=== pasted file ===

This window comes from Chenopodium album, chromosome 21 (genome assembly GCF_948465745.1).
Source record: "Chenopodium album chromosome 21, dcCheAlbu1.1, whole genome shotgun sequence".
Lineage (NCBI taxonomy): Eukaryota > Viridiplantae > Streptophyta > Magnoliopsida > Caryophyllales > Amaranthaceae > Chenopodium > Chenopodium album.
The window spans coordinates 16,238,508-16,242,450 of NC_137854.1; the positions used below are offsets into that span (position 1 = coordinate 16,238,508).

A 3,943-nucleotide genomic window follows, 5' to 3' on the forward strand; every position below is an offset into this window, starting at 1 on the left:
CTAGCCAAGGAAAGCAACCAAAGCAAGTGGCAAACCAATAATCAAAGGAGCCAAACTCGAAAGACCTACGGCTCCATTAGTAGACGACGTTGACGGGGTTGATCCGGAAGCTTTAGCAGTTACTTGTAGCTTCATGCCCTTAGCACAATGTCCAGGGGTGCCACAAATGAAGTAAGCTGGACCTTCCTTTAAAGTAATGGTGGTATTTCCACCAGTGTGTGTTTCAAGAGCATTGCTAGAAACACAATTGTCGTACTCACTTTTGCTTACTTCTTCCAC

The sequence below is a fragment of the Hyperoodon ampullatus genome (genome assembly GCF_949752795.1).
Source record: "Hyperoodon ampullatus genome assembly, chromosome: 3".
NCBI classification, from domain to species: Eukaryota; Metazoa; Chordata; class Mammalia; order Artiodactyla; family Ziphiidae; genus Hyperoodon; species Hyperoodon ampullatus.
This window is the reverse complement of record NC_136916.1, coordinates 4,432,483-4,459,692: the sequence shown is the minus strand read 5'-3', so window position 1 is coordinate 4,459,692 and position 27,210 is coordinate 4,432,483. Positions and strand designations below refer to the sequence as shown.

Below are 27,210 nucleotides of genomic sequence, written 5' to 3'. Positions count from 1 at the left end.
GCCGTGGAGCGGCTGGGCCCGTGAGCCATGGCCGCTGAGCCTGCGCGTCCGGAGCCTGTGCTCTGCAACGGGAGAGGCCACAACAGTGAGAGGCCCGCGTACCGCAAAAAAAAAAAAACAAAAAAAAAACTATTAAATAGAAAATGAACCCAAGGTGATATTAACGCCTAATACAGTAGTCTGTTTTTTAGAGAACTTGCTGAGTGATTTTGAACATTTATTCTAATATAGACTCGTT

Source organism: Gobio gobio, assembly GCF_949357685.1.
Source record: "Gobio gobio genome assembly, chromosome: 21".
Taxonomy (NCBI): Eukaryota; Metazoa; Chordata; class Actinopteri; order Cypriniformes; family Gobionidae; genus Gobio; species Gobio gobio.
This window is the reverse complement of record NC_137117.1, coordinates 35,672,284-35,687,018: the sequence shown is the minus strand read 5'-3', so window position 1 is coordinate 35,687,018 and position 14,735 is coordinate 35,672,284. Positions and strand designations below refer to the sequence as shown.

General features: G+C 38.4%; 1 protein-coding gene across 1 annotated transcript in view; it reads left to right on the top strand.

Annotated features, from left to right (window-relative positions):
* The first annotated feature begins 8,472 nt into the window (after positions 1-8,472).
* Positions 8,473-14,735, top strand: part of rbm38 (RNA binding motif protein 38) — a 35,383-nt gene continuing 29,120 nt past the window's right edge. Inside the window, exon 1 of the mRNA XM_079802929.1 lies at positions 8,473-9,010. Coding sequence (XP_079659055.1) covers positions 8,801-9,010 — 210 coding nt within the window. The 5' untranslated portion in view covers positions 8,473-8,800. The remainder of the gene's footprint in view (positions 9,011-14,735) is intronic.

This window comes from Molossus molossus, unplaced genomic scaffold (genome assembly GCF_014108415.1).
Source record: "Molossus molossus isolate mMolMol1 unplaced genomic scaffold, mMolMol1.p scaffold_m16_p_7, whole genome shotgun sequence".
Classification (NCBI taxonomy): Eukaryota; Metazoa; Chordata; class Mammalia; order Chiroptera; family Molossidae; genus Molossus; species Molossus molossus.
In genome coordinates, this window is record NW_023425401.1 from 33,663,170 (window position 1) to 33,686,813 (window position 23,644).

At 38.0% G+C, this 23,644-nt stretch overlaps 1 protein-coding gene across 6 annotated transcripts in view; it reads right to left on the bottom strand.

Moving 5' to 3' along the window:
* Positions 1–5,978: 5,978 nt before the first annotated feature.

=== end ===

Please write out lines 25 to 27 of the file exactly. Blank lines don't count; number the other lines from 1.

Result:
At 38.0% G+C, this 23,644-nt stretch overlaps 1 protein-coding gene across 6 annotated transcripts in view; it reads right to left on the bottom strand.

Moving 5' to 3' along the window:
* Positions 1–5,978: 5,978 nt before the first annotated feature.